How Many Stars Does Your Show Need?


(By Jeff McHugh) Compare our industry to other entertainment. When was the last time you saw a great motion picture, television show, or play featuring one big-name star surrounded by a bunch of nobodies?

Is it better to have a radio/podcast show with a big-name star surrounded by sidekicks or an ensemble cast of equally talented players?

A strong character is stronger with other strong characters. In the excellent documentary The Power of Film, legendary UCLA professor Howard Suber explains:

“What makes most characters interesting is often not the characters themselves, but their relationships with other characters.”

An ensemble cast of characters is vital for most memorable, popular content.

In Barbie, superstar Margot Robbie needed Ryan Gosling to play Ken and may not have succeeded without Kate McKinnon’s Weird Barbie.

For Top Gun: Maverick, Tom Cruise — the world’s most bankable movie star — had super-strong partners like Val Kilmer, Ed Harris, and Jennifer Connelly, who stole scenes from Tom throughout the film.

But radio and podcasting shows are sometimes a bankable superstar primary host surrounded by merely adequate co-hosts. We call it a “big planet/little moons” show.

A big planet/little moons show can perform OK, but it rarely outperforms the station by much. Big planet/little moons shows that we compete against are beatable about 95% of the time, and big planet/little moons shows that we coach improve 100% of the time.

Consider these strategies if you compete with a show or have a show in your company featuring one strong host surrounded by weaker characters.

  • Mic balance. One host dominating 75% or more of the mic time does not make for strong chemistry or character interaction. Divvy up hosting duties, have the more verbose host reduce word count while other player(s) step forward more. Show prep as a team is key to improving mic balance.
  • Players either add to or take away from the show. There is no in-between. Everyone has to be good. Think of the streaming series Ted Lasso — Jason Sudekis’s title character is surrounded by an ensemble of memorable, entertaining characters. Everyone who gets even five seconds of airtime makes their part of the show better. Develop and encourage each player for improvement until your cast is like Ted Lasso’s.
  • Opposites attract. Each player should be noticeably different from the others as much as possible—gender, voice, age, race, lifestyle, attitude, orientation, etc. Character contrast is the drama that drives a successful show. A character exercise defining each player’s endearing traits, quirks and flaws, hopes and fears highlights each player’s authentic personality.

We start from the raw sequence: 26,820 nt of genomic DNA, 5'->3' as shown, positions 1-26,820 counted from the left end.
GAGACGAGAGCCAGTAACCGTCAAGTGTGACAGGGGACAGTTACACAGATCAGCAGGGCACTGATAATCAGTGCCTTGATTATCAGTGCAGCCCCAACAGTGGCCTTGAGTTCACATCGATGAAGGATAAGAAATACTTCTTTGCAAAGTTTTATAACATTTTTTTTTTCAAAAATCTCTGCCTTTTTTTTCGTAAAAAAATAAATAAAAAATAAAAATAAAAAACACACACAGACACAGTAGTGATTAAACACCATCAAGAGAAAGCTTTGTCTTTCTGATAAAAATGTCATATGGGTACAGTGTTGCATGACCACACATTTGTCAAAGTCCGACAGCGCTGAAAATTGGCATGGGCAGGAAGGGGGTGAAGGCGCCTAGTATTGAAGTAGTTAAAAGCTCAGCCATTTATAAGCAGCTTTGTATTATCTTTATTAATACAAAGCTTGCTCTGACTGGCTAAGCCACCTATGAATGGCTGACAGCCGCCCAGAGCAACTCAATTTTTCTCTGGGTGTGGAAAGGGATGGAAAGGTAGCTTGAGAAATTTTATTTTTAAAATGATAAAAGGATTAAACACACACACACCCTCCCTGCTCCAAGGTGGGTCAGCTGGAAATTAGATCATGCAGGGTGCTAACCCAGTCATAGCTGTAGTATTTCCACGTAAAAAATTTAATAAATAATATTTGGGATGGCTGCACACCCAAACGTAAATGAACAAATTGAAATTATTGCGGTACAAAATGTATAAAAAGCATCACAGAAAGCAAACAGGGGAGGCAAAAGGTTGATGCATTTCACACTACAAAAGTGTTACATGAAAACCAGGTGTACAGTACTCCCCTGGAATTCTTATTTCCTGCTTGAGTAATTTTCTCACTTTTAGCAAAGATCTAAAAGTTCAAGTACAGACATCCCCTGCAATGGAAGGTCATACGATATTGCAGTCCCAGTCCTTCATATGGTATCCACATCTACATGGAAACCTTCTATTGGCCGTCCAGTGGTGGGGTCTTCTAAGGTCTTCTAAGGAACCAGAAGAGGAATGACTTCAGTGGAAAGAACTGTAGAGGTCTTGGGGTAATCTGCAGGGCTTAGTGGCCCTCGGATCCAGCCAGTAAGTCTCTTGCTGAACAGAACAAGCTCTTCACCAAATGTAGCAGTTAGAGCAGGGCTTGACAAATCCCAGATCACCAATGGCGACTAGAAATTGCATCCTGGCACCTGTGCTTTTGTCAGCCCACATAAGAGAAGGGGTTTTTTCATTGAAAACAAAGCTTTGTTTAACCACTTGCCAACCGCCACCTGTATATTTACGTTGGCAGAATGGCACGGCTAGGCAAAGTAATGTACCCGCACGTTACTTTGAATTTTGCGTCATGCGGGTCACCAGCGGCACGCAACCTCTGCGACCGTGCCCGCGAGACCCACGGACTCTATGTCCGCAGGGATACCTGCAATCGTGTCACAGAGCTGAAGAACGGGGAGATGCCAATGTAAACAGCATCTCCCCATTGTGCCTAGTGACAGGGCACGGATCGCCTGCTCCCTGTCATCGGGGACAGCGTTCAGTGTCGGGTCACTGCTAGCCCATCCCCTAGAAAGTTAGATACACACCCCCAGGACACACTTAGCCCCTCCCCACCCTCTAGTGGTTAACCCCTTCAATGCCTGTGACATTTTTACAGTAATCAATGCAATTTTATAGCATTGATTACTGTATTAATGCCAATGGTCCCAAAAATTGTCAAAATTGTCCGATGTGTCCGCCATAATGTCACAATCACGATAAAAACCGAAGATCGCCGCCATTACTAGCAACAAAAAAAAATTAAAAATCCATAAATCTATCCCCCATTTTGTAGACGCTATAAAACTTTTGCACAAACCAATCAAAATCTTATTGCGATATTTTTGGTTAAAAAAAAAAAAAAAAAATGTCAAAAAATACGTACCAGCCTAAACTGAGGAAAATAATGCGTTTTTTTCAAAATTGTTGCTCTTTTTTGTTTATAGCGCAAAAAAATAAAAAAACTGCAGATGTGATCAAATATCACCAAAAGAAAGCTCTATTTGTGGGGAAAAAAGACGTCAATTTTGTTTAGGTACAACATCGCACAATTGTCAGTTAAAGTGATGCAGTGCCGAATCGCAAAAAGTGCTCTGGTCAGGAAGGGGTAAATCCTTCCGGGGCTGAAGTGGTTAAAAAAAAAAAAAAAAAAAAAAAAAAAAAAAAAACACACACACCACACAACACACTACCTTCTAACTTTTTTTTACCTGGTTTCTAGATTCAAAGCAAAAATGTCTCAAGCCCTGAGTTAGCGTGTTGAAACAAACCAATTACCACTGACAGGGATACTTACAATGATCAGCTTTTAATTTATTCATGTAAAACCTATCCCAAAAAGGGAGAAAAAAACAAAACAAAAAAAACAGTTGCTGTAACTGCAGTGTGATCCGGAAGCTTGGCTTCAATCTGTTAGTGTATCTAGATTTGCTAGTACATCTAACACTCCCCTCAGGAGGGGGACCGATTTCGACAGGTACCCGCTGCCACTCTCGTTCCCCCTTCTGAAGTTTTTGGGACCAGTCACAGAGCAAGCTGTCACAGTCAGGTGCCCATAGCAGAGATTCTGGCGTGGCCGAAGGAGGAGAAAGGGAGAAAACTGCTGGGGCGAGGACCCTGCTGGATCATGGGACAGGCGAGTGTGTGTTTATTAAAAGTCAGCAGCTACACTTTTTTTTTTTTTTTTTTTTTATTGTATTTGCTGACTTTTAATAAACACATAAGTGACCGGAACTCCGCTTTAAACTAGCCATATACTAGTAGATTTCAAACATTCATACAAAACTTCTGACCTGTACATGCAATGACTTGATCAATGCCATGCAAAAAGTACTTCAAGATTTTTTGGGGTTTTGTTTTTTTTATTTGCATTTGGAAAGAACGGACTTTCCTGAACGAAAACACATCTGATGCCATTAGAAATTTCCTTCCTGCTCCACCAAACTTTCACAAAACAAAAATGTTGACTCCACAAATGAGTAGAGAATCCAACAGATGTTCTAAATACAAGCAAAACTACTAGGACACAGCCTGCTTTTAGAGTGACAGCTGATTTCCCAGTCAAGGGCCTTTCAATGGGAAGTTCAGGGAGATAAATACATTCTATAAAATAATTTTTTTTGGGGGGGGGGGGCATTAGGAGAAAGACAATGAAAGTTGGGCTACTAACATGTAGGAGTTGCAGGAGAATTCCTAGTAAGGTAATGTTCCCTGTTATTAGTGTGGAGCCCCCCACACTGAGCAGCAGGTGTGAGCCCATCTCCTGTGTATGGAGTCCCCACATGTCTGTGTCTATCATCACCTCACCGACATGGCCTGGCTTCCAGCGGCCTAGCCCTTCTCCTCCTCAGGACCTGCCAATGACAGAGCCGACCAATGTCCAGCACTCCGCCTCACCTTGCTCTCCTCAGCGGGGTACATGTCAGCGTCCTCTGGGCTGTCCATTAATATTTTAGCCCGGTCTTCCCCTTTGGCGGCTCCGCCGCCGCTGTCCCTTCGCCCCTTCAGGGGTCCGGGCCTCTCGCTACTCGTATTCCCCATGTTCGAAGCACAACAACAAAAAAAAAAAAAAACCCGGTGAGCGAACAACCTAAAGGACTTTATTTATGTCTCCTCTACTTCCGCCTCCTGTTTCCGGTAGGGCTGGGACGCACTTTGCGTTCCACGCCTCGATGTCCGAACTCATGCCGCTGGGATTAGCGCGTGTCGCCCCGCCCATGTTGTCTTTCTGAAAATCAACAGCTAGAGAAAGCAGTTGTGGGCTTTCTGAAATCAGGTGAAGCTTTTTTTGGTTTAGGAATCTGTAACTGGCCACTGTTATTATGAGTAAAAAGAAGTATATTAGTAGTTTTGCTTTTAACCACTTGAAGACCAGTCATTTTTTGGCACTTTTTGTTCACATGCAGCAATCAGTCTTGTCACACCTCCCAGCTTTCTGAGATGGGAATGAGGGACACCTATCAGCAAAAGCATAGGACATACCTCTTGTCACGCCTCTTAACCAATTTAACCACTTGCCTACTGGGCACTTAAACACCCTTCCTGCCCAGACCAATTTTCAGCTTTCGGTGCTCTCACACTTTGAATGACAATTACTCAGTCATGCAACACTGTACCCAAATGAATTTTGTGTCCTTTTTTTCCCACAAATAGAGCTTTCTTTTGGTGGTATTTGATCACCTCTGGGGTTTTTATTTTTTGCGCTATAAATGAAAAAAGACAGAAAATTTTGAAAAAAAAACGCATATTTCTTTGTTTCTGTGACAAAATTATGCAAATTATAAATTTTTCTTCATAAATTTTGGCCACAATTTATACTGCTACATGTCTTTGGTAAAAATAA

• Name checking. Work in the names of each cast member before they speak in each segment. This helps familiarize new/casual listeners with your cast. On a big planet/small moon show, you often hear only the big star’s name.
  • Limit mic time. If, for example, the meteorologist sticks around after the forecast to interact with the show, they must bring killer content and point of view. Shows get derailed when adding another voice without purpose.
  • Eject the studio crowd. Some hosts are energized with 5,6,7 or more people in the room, but a cast of thousands all talking at once in front of open mics is confusing for listeners and dilutes airtime for your scene-stealing stars.
  • One big star can be better than a team. If the content focus is music-intensive or a political talk show, one host with knowledge of the content can do an adequate job. More voices can get in the way. Also, most interviews are best 1:1, like Terry Gross of NPR’s Fresh Air or Howard Stern on Sirius XM.

Jeff McHugh is known for developing remarkable talent for both morning and afternoon drive. He brings an uncommon mix of positivity, creativity, and strategy to the shows that he coaches. He is a member of the team at the Randy Lane Company. Reach Jeff at [email protected] and read his Radio Ink archives here.


  1. This is a very astute observation. Howard Stern was clearly at his best when he had his large cast of characters surrounding him in the 1990’s. Unfortunately, as his ratings grew, so did his ego and he drove off many of the funniest supporting players. Don Imus was always a one trick pony as was Scott Shannon, which held both of them back from achieving Stern-like ratings. This is evident with current on-air talent such as the Bert Show in Atlanta. Bert Weiss has driven away numerous co-hosts over the last decade as they grew in popularity and challenged his mic time. It has held him back from being a national talent. The Breakfast Club is feeling the opposite effect as Charlamagne breaks out more and more and the supporting cast falls further into the background. That will eventually lead to the show’s demise.

    The talent balance is so critical in radio, hence the need for strong, experienced PD talent to keep it all in check. As bean counters target that role for expense savings, they’ll spend substantially more on talent turnover.


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